“A hungry man dreameth, and, behold, he eateth; but he awaketh, and his soul is empty.” – Isaiah, 29:8
The physical remains of our mass-consumption litter the streets while the cheap foodstuffs pollute our bodies. All the while, the signs of fast food encroach upon us: advertisements and myths promote a brighter scenario allowing us to happily refuel at the drive-through window oblivious to the cycle that we perpetuate.
Americans are slaves to an industry whose influence over our society we do not fully comprehend. Worse, we abet this national drama by worshipping the signs and totems of this junk food culture, proving that the billions spenton fast food related advertising are doing their job.
Using medium-format color film to translate the saturated colors and hyper-reality ofthis industry’s advertising conventions, my work seeks to obliquely answer the question, “To what extent has the fast-food industry’s marketing andnutritional practices affect Americans?” In Consumed, I interpret the act of eating to be an act of ideology.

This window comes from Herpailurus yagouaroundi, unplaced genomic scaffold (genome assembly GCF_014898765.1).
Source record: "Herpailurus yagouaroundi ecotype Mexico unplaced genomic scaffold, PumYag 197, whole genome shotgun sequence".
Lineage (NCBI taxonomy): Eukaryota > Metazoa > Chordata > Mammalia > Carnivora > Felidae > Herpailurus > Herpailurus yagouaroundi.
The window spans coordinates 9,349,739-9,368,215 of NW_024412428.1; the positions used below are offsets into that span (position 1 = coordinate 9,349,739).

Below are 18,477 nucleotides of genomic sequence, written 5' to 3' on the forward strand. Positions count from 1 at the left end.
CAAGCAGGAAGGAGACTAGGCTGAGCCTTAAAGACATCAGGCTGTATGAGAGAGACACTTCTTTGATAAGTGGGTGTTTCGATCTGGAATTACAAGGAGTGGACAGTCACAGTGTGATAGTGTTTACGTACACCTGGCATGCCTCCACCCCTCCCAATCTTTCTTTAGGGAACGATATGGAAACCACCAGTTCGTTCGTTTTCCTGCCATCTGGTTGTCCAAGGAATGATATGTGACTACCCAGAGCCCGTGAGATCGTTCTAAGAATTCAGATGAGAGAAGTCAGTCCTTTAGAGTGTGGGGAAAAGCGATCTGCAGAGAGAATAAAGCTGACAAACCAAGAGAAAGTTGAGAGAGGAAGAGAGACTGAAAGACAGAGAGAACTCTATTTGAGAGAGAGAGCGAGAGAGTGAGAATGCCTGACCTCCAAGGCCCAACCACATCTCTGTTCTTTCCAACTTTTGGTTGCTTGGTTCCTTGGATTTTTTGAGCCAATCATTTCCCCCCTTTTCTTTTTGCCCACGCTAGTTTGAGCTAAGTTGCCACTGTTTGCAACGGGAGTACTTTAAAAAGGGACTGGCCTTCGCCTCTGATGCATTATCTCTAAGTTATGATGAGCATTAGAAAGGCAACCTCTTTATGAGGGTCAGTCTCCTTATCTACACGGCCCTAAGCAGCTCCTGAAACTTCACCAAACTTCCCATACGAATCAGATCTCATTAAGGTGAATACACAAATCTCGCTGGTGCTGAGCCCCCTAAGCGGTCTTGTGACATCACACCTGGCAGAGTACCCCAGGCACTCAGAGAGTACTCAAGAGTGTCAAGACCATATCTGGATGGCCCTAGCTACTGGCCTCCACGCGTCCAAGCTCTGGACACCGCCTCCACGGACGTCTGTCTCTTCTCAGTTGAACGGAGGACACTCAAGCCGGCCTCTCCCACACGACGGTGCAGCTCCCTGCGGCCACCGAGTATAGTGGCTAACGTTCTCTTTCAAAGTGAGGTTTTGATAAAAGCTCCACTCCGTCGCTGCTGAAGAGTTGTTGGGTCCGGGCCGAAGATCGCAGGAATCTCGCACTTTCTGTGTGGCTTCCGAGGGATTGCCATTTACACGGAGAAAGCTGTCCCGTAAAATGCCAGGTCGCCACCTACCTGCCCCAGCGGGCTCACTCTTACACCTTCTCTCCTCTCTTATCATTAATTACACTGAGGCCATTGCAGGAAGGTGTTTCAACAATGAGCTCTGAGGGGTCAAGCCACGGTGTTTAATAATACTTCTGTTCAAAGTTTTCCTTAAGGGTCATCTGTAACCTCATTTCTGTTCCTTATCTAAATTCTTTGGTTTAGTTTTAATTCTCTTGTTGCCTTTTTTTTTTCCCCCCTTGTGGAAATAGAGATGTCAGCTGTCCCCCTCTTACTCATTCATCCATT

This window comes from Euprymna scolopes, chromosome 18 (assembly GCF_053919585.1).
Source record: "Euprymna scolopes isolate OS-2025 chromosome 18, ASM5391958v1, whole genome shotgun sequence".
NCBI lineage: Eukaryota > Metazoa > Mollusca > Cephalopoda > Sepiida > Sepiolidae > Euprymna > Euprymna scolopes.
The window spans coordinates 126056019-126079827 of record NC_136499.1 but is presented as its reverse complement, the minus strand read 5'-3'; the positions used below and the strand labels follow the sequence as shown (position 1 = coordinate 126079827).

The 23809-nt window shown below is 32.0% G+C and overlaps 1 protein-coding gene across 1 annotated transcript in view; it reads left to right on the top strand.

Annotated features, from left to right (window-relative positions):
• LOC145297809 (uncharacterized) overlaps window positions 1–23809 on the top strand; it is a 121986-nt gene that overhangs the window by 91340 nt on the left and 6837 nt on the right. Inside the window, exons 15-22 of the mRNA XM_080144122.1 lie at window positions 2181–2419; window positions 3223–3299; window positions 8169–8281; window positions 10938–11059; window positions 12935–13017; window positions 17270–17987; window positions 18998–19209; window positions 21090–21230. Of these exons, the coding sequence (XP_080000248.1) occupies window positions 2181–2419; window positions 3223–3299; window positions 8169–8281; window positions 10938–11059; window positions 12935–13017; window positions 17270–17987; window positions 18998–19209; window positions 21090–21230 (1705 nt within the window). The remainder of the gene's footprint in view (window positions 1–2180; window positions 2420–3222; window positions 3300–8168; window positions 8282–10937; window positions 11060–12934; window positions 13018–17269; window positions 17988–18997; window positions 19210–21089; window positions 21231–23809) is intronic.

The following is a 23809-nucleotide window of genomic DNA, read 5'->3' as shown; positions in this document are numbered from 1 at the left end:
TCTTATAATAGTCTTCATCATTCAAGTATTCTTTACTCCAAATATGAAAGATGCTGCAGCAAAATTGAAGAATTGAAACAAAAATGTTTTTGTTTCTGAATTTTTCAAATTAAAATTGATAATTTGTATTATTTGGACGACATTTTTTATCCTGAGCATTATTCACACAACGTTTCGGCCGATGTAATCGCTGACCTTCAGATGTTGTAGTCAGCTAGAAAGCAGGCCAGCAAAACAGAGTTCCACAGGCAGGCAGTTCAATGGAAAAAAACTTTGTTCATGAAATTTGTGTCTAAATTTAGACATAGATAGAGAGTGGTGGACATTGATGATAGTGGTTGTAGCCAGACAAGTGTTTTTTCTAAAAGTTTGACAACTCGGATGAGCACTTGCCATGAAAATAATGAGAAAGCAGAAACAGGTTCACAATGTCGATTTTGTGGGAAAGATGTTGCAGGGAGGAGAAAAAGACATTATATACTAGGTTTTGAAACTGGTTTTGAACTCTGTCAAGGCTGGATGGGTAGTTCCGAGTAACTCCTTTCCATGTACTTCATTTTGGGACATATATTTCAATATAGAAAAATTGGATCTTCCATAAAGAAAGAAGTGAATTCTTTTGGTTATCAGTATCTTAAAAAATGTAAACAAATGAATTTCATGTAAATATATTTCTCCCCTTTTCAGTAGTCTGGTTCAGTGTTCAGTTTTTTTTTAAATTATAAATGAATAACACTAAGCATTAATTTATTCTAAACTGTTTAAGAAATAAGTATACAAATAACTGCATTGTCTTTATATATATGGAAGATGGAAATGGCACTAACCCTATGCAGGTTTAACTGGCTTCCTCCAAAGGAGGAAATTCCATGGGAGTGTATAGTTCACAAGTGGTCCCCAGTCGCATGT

During travels around the U.S., I survey the landscape for signs and relics of the junk and fast-food industry. This project was made possible through the support of the White House News Photographers’ Association, the Puffin Foundation, Center at Santa Fe, and the DC Commission on the Arts and Humanities.